"Transseries" are a kind of generalized power series that allow things like fractional exponents and exponentials (with another transseries as the exponent). I know very little about them but I have looked through e.g. Edgar's Transseries for beginners. The transseries considered there are "expansions around infinity", so that the powers of the variable $x$ must *decrease* to the right; thus for instance the usual power series $\sum_{n=0}^\infty \frac{x^n}{n!}$ for $e^x$ is not a transseries (at $\infty$), but we do I think have a transseries

$$ \sum_{n=0}^\infty \frac{1}{n! x^n}$$

that is a sort of power series at $\infty$ for $e^{1/x}$.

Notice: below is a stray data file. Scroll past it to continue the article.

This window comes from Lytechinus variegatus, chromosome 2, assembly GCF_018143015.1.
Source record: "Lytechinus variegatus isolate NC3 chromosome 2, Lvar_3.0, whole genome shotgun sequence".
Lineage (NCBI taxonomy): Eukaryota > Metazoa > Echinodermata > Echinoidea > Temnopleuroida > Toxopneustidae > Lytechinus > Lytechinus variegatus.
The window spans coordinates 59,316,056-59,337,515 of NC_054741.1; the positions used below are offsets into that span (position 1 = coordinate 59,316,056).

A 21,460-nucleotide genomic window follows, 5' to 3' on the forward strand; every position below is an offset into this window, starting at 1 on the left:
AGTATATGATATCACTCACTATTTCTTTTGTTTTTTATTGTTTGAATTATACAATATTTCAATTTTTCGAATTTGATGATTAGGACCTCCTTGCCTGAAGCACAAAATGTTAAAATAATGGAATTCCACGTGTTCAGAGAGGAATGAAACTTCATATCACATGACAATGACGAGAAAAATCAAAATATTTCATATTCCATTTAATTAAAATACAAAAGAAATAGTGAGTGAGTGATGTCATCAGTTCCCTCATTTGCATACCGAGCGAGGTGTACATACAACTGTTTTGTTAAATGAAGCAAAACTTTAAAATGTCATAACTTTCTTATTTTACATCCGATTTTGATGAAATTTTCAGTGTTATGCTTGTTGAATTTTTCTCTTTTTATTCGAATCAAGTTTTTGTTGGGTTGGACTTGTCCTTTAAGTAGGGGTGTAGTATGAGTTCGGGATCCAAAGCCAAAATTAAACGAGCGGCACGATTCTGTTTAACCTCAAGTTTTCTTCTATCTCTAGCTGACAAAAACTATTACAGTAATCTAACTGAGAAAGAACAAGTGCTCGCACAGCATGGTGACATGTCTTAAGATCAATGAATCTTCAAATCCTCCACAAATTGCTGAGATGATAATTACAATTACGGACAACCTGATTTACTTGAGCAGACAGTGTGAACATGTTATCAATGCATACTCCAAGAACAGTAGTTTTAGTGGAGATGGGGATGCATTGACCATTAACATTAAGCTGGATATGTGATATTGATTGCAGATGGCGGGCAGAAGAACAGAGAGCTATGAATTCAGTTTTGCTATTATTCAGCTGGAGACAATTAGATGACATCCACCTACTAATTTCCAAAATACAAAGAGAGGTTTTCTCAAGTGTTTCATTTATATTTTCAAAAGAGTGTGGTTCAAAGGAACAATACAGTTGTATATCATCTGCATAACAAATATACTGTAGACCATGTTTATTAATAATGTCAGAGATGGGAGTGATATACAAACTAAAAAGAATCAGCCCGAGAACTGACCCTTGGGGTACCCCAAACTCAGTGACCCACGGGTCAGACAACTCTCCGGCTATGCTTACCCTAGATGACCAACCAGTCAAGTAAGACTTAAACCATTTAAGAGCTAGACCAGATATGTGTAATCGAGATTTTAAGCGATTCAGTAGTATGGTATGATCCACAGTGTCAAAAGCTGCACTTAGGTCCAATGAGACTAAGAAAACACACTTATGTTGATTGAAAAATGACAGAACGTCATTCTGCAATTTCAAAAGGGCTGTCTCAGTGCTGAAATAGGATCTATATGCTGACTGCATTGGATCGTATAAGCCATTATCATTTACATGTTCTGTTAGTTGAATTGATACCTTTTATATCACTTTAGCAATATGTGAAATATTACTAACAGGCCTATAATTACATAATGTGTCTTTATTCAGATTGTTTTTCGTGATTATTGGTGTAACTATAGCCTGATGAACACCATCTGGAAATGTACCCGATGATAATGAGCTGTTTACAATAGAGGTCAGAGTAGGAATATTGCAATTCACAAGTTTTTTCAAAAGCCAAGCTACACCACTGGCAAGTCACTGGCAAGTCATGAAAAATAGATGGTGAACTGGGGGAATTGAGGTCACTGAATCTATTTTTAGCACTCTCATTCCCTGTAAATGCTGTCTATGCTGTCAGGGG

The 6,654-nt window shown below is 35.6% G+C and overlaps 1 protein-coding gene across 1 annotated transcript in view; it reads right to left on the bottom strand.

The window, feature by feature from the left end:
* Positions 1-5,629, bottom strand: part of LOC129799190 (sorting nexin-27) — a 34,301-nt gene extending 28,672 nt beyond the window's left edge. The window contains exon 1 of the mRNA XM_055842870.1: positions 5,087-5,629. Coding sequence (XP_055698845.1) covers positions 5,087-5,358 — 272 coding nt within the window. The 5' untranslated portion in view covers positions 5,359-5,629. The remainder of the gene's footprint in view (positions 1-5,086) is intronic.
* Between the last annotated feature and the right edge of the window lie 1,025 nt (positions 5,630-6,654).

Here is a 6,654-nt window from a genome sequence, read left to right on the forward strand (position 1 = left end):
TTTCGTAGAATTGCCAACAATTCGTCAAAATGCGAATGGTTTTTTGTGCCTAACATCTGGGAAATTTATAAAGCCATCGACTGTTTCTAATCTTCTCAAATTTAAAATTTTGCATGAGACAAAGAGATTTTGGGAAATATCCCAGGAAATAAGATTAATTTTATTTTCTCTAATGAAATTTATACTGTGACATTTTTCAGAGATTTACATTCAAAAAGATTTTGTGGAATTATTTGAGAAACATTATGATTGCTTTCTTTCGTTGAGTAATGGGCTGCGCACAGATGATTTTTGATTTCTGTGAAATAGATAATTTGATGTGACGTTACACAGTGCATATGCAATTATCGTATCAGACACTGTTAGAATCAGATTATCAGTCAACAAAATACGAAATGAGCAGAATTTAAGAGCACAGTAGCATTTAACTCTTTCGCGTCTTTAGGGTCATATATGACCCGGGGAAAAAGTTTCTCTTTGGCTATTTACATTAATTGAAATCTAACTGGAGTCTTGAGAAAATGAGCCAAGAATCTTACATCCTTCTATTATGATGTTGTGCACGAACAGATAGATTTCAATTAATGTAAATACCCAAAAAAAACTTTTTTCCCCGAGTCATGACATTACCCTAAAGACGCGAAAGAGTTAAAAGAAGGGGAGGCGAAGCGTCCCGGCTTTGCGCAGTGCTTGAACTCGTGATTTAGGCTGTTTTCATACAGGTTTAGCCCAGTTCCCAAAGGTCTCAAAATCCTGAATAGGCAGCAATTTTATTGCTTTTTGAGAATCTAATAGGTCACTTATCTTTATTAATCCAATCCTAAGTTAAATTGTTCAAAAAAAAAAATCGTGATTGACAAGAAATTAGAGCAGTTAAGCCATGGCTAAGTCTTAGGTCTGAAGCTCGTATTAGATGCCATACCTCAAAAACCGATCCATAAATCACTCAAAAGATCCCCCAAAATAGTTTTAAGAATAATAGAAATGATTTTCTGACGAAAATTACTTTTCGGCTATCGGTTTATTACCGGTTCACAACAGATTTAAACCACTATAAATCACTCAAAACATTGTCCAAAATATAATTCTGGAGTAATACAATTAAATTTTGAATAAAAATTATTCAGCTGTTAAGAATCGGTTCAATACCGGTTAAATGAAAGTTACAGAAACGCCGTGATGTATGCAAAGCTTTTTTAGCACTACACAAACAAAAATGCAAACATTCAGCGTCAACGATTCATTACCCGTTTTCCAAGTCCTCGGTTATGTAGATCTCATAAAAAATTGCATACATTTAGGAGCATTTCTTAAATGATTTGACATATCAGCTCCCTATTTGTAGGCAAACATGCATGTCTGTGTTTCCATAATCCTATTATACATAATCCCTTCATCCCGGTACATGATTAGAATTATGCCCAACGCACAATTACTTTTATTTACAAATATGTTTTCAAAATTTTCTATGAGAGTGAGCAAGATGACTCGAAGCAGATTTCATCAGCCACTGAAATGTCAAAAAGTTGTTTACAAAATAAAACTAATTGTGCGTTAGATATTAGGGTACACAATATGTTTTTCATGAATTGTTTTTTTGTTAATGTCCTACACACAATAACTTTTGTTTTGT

On the other hand, unless I am confused, $e^{1/x}$ is also *itself* a transseries. So it seems that in the world of transseries we have two different ways to represent the same function $f(x)=e^{1/x}$, as "$e^{1/x}$" and as the above series "$ \sum_{n=0}^\infty \frac{1}{n! x^n}$".

My question is, assuming this is correct, how should I think about this redundancy? Is it an unavoidable disadvantage of the extra expressivity of transseries over power series? Or is there some positive reason why we *want* to distinguish "$e^{1/x}$" and "$ \sum_{n=0}^\infty \frac{1}{n! x^n}$"?